I talked about the demand-side (automotive) and supply-side (semiconductor) above, showing both sides need each other. But it goes deeper. The automotive companies have no experience of designing high-performance SoCs in advanced processes. But the semiconductor industry has no experience of trying to deliver automotive reliability in high-performance SoCs. It has been a learning exercise on both sides.
Big change like this always attracts new entrants. There is a lot of VC investment in new players, and a race to create working solutions. Meanwhile, as the diagram above showed, there is vertical integration with both OEMs and tier-1s seeking their own SoCs, while companies like NVIDIA and Intel/Mobileye provide standard solutions.
A key part of autonomous driving is making the vehicle "see". There are three main technologies for this:
Sensor fusion sounds like a type of music, maybe next-generation techno, but in fact it refers to combining the information from all those sensors to get a single picture of what is going on around the vehicle, as a first step for deciding what to do next (keep driving, turn a corner, brake, and so on). The second part of the summit was entirely about sensors, and I will do a special post tomorrow with a lot more detail, so that will do for now.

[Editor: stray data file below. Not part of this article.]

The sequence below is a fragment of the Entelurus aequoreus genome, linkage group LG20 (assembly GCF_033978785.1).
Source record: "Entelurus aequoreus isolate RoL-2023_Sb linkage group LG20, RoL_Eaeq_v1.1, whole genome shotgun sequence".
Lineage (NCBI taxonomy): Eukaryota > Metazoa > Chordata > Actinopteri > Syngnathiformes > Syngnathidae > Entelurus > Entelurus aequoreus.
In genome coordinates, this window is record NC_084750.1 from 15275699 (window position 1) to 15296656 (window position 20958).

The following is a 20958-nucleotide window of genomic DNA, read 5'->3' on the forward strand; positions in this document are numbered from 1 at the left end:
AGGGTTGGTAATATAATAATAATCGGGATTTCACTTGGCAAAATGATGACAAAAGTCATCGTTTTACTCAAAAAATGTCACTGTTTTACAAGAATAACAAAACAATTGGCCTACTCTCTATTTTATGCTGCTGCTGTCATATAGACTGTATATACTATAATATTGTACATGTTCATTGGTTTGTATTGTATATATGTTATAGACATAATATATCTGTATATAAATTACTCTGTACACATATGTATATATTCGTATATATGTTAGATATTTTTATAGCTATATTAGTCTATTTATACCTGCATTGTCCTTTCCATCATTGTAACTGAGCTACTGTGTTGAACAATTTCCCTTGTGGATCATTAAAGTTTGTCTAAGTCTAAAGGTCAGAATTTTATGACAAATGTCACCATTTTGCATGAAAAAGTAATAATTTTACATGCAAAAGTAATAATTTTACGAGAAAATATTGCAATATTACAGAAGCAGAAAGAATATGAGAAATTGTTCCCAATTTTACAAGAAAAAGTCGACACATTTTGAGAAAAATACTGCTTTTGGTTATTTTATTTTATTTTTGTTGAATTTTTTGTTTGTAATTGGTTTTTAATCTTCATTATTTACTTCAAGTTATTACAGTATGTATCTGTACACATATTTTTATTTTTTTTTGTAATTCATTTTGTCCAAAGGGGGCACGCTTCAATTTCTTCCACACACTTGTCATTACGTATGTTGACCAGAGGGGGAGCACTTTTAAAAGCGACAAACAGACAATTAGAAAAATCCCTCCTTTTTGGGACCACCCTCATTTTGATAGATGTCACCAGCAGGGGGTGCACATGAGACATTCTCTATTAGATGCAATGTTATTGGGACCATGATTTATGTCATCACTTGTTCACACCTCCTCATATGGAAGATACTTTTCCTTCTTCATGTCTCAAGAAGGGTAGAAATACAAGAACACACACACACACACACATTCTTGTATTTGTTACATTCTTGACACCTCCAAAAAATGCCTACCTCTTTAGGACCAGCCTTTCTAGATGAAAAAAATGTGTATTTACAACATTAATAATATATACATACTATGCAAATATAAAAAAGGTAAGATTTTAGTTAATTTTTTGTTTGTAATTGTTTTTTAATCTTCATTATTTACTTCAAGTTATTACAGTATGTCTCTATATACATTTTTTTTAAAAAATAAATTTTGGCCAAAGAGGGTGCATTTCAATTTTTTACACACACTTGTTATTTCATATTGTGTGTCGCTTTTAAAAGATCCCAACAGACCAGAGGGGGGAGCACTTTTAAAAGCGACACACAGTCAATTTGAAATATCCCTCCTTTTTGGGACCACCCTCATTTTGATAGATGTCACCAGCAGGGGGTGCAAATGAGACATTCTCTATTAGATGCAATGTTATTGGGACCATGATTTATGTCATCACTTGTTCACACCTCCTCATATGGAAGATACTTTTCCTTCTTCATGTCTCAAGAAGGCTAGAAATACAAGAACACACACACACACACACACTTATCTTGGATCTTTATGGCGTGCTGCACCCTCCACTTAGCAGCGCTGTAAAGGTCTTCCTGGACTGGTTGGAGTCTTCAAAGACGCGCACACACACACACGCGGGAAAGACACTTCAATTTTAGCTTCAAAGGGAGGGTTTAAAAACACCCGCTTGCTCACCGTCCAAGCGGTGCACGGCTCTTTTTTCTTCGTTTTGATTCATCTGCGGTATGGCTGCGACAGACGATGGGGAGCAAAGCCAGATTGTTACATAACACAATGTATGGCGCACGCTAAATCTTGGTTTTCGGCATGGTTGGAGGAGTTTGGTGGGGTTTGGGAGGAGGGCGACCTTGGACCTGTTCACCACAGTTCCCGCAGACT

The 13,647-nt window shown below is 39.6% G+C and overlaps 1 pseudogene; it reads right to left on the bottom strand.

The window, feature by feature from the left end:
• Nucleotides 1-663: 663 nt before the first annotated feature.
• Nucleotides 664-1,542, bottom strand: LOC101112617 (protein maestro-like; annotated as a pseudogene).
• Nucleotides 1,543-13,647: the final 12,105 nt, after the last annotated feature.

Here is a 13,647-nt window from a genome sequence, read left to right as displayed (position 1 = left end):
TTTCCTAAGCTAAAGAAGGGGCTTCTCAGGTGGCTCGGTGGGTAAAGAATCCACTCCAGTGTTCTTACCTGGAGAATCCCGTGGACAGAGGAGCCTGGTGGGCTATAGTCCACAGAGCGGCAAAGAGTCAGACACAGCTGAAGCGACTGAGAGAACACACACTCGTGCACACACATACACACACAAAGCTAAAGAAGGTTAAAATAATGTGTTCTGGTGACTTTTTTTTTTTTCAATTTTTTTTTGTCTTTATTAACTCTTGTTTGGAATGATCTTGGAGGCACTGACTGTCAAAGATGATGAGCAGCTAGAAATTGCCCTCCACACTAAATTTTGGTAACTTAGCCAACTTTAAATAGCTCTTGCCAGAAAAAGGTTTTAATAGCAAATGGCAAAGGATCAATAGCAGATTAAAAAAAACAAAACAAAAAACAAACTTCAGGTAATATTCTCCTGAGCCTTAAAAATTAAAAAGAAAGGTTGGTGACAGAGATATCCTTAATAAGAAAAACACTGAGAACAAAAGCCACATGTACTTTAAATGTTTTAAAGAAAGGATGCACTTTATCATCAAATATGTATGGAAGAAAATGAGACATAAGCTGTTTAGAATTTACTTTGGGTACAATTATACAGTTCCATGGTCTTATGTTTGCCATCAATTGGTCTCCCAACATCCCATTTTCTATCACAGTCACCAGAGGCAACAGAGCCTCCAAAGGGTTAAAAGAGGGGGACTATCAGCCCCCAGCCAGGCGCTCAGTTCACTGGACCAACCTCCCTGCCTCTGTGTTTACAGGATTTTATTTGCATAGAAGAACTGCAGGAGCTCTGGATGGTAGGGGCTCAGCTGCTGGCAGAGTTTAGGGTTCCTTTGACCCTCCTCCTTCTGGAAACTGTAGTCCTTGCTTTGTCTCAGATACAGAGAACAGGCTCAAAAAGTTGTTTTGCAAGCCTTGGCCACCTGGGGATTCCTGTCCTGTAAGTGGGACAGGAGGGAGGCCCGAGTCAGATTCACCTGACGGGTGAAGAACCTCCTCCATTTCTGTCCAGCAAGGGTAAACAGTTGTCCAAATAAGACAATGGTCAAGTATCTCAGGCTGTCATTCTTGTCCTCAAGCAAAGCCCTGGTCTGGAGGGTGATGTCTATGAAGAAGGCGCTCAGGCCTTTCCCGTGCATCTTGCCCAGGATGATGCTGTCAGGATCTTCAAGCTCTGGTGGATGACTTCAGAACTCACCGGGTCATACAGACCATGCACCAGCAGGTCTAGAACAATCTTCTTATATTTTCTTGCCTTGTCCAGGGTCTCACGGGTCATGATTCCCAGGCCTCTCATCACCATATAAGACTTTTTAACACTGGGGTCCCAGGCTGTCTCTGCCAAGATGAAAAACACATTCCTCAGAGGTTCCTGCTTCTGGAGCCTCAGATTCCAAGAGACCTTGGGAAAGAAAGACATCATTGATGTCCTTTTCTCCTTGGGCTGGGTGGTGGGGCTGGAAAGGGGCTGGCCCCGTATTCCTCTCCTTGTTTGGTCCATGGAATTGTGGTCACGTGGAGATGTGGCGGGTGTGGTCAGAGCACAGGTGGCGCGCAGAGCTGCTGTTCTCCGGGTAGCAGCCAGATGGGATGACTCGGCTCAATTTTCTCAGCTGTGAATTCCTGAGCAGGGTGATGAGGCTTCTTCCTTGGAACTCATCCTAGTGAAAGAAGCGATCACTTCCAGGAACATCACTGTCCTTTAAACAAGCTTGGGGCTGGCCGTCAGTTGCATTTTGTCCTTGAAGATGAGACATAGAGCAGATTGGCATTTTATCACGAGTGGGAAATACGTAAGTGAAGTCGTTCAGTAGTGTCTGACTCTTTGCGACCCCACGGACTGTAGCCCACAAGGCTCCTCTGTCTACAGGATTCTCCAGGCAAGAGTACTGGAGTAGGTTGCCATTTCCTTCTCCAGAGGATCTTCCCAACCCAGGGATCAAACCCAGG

Automotive vehicles require communication. At the very least, mapping and road condition data needs to be uploaded from the cloud to the vehicle. That requires a network connection, and it is seen as one of the drivers for 5G since it has high bandwidth and low latency. But vehicles need to operate even if the connection fails, or is congested: you can't go to the cloud and back to decide if a traffic light is red.
But there are potentially other forms of communication, which are known as V-2-X. The X is usually either another V for V-2-V (vehicle to vehicle), where vehicles can potentially signal to other cars what they are doing, or that they are approaching a blind intersection or whatever. The other choice I for Infrastructure so V-2-I (vehicle to infrastructure), where things like traffic lights can communicate with vehicles to more intelligently decide when to change, or perhaps signal to vehicles what they will do soon.
I would say there are three modes of thought about communication (I leave it to you to draw analogies between how cars will work and how society is run):
I think I mentioned driving levels above without explaining what they are. The Soceity of Automotive Engineers (SAE) has defined a 5 level progression (6 if you count level 0, which is no automation at all). They are:
Most cars today are level 1. Cars with things like lane-following and automatic emergency braking (AEB) are level 2. The first real "self-driving" comes in at level 3. Full automation, level 5, where you can imagine a car that no longer needs a steering wheel, is extremely demanding and likely a long way in the future. I noticed on a fully automated rail system, the London Docklands Light Railway, that there is still a full control dashboard underneath a normally-locked panel—and trains are simple, they can only go or stop. Cars will have manual controls for extreme conditions and breakdowns for a long time, I think.
These posts are just the most recent (all 2018):